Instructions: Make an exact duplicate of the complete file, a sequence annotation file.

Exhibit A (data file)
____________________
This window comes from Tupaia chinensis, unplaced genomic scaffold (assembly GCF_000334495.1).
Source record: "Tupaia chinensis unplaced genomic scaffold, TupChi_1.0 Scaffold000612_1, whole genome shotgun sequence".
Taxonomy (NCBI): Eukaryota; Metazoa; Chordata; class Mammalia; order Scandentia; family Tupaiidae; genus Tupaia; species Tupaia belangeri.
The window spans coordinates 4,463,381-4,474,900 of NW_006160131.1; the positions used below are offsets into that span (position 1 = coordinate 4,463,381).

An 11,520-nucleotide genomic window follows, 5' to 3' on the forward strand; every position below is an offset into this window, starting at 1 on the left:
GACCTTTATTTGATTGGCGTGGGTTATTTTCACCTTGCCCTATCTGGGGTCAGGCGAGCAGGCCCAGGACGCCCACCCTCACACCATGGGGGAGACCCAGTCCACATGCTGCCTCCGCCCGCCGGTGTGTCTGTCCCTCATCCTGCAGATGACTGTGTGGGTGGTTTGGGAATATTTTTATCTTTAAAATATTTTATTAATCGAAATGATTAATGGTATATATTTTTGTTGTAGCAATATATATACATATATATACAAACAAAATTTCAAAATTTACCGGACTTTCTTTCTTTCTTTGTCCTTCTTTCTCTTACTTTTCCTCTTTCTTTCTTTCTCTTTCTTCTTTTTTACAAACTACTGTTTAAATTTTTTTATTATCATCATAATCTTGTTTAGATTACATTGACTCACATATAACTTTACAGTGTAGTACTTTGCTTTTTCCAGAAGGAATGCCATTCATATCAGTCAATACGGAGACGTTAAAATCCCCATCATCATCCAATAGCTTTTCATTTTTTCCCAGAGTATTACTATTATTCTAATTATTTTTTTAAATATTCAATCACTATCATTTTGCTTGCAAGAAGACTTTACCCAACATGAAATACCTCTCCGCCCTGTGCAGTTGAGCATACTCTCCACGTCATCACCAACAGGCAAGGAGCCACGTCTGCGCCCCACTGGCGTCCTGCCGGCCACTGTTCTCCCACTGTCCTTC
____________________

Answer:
This window comes from Tupaia chinensis, unplaced genomic scaffold (assembly GCF_000334495.1).
Source record: "Tupaia chinensis unplaced genomic scaffold, TupChi_1.0 Scaffold000612_1, whole genome shotgun sequence".
Taxonomy (NCBI): Eukaryota; Metazoa; Chordata; class Mammalia; order Scandentia; family Tupaiidae; genus Tupaia; species Tupaia belangeri.
The window spans coordinates 4,463,381-4,474,900 of NW_006160131.1; the positions used below are offsets into that span (position 1 = coordinate 4,463,381).

An 11,520-nucleotide genomic window follows, 5' to 3' on the forward strand; every position below is an offset into this window, starting at 1 on the left:
GACCTTTATTTGATTGGCGTGGGTTATTTTCACCTTGCCCTATCTGGGGTCAGGCGAGCAGGCCCAGGACGCCCACCCTCACACCATGGGGGAGACCCAGTCCACATGCTGCCTCCGCCCGCCGGTGTGTCTGTCCCTCATCCTGCAGATGACTGTGTGGGTGGTTTGGGAATATTTTTATCTTTAAAATATTTTATTAATCGAAATGATTAATGGTATATATTTTTGTTGTAGCAATATATATACATATATATACAAACAAAATTTCAAAATTTACCGGACTTTCTTTCTTTCTTTGTCCTTCTTTCTCTTACTTTTCCTCTTTCTTTCTTTCTCTTTCTTCTTTTTTACAAACTACTGTTTAAATTTTTTTATTATCATCATAATCTTGTTTAGATTACATTGACTCACATATAACTTTACAGTGTAGTACTTTGCTTTTTCCAGAAGGAATGCCATTCATATCAGTCAATACGGAGACGTTAAAATCCCCATCATCATCCAATAGCTTTTCATTTTTTCCCAGAGTATTACTATTATTCTAATTATTTTTTTAAATATTCAATCACTATCATTTTGCTTGCAAGAAGACTTTACCCAACATGAAATACCTCTCCGCCCTGTGCAGTTGAGCATACTCTCCACGTCATCACCAACAGGCAAGGAGCCACGTCTGCGCCCCACTGGCGTCCTGCCGGCCACTGTTCTCCCACTGTCCTTC